The process of restorative justice programs is often linked with community justice organizations and is normally carried out within the community. Therefore, RJ is discussed here in the community corrections section. Restorative justice is a community based and trauma-informed practice used to build relationships, strengthen communities, encourage accountability, repair harm, and restore relationships when wrongdoings occur. As an intervention following wrongdoing, restorative justice works for the people who have caused harm, and the victim(s), and community members impacted. Working with a restorative justice facilitator, participants identify harms, needs, and obligations, then make a plan to repair the harm and put things as right as possible. This process, restorative justice conferencing, can also be called victim-offender dialogues. It is within this process that multiple items can occur. First, the victim can be heard within the scope of both the community and within the scope of the offense discussed. This provides the victim(s) an opportunity to express the impact on them, but also to understand what was happening from the perspective of the transgressor. At the same time, it allows the person committing the action to potentially take responsibility for the acts committed, directly to the victim(s) and to the community as a whole. This restorative process provides a level of healing that is often unique to the RJC. Pictured, the different processes that can occur during the different types of dialogues within RJC.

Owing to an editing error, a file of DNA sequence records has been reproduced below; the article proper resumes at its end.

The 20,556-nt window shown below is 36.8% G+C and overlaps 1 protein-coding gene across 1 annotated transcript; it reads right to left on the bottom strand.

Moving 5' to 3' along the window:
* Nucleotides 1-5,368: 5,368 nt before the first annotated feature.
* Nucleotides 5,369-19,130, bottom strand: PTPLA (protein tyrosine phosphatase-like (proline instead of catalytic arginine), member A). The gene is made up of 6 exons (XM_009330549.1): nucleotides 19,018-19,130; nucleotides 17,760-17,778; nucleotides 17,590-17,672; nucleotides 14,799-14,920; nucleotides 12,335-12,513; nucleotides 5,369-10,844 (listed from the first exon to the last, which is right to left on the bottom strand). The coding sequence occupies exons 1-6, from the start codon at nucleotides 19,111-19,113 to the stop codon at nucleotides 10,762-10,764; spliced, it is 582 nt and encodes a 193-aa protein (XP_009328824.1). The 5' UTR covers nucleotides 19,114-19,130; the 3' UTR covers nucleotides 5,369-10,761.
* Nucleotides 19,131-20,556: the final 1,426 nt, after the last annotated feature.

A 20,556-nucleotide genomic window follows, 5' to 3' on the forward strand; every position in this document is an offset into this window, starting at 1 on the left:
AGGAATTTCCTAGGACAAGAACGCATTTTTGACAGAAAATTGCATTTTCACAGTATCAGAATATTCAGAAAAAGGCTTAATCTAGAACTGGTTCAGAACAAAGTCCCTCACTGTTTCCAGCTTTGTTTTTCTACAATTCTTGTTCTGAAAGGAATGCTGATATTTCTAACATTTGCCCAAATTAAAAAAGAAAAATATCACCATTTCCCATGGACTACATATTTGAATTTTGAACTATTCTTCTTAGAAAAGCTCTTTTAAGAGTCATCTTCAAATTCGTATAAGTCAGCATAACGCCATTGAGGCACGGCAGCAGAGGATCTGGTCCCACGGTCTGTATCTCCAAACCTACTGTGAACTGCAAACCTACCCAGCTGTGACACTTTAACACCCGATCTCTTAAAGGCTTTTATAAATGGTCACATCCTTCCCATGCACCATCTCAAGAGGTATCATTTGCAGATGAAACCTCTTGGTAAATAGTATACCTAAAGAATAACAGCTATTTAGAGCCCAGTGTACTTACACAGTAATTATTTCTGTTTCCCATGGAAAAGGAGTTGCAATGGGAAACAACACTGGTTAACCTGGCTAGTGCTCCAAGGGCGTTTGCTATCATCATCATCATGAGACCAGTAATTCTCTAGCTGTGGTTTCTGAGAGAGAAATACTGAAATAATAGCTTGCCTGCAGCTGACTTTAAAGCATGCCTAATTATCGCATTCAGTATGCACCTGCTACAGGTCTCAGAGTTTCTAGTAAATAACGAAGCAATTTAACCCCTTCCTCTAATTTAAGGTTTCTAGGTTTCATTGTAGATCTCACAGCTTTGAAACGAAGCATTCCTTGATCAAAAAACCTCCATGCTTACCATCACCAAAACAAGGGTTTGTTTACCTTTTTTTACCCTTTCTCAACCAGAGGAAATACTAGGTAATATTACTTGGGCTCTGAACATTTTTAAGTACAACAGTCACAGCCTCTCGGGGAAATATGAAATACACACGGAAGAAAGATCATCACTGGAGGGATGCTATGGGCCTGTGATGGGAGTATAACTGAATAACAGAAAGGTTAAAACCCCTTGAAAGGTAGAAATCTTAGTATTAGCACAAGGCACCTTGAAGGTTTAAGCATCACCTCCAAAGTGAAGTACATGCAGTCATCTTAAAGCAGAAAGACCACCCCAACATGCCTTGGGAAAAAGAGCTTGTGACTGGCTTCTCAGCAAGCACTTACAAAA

Restorative Justice Processes
Restorative Justice Success
For over a quarter century, restorative justice has been demonstrated to show positive outcomes in accountability of harm, and satisfaction in the restorative justice process for both offenders and victims. This is true for adult offenders, as well as juveniles, who go through the restorative justice process. Recently, there have been questions whether there is a cognitive change that occurs in the thought process of the individuals completing a restorative justice program. There is a growing body of research that demonstrates that change in cognitive distortions that may occur through successful completion of restorative justice conferencing (RJC). This will be an area of increasing interest for practitioners, as restorative justice continues to be included in the toolkit of actions within community justice and community corrections.